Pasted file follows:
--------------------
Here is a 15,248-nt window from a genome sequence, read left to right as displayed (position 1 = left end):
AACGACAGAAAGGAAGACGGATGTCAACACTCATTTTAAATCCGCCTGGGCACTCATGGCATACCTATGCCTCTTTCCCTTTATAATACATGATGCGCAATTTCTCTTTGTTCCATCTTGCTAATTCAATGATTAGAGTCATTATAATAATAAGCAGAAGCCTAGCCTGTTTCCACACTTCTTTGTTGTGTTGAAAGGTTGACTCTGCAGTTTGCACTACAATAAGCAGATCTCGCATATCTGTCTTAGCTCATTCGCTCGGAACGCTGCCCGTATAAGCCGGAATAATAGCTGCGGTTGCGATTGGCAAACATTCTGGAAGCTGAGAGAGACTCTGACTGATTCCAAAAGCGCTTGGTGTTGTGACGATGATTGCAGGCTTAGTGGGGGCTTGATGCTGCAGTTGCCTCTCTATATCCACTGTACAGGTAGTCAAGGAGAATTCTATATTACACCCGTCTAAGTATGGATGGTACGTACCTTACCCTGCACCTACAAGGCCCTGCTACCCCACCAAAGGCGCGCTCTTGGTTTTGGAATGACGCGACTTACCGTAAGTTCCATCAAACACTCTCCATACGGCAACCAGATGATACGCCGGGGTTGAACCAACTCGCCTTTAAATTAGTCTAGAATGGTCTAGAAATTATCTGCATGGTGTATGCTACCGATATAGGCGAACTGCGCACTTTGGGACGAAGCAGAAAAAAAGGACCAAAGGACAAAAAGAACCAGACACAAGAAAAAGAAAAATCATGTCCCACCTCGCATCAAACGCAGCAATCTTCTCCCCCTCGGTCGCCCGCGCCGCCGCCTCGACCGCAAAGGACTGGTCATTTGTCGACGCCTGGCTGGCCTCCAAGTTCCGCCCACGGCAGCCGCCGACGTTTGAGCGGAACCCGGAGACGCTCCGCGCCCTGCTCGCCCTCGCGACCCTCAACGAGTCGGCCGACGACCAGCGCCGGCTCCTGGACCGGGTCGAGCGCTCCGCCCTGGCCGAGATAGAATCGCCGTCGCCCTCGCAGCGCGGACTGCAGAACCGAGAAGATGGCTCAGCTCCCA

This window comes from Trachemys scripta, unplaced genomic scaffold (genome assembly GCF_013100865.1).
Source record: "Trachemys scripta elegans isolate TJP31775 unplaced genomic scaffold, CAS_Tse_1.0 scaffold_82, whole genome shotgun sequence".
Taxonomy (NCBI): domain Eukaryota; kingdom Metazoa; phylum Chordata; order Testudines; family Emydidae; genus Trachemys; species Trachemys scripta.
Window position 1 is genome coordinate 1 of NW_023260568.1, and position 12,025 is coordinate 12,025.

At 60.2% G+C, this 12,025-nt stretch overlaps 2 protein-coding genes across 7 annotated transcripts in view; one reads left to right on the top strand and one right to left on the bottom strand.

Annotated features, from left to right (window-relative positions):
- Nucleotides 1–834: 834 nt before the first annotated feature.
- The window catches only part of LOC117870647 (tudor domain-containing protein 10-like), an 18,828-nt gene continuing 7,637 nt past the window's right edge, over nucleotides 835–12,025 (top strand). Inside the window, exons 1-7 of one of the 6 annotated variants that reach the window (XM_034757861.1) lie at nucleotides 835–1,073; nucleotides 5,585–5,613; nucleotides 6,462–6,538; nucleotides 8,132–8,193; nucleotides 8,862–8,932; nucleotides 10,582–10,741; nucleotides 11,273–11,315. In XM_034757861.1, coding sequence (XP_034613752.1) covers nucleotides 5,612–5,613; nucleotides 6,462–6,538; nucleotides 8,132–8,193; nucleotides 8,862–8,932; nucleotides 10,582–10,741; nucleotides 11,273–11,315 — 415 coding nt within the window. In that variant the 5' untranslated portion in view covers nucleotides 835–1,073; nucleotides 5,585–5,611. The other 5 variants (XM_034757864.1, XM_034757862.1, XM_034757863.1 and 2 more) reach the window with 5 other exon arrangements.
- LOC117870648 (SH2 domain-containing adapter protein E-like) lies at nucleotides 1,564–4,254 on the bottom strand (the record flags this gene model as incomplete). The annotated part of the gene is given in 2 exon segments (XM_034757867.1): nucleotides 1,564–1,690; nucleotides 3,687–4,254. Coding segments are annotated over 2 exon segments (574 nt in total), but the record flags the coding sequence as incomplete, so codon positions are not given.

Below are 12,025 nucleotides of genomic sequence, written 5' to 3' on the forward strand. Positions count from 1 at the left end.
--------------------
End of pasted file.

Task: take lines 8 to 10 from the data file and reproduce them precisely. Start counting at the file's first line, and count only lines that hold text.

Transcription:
Annotated features, from left to right (window-relative positions):
- Nucleotides 1–834: 834 nt before the first annotated feature.
- The window catches only part of LOC117870647 (tudor domain-containing protein 10-like), an 18,828-nt gene continuing 7,637 nt past the window's right edge, over nucleotides 835–12,025 (top strand). Inside the window, exons 1-7 of one of the 6 annotated variants that reach the window (XM_034757861.1) lie at nucleotides 835–1,073; nucleotides 5,585–5,613; nucleotides 6,462–6,538; nucleotides 8,132–8,193; nucleotides 8,862–8,932; nucleotides 10,582–10,741; nucleotides 11,273–11,315. In XM_034757861.1, coding sequence (XP_034613752.1) covers nucleotides 5,612–5,613; nucleotides 6,462–6,538; nucleotides 8,132–8,193; nucleotides 8,862–8,932; nucleotides 10,582–10,741; nucleotides 11,273–11,315 — 415 coding nt within the window. In that variant the 5' untranslated portion in view covers nucleotides 835–1,073; nucleotides 5,585–5,611. The other 5 variants (XM_034757864.1, XM_034757862.1, XM_034757863.1 and 2 more) reach the window with 5 other exon arrangements.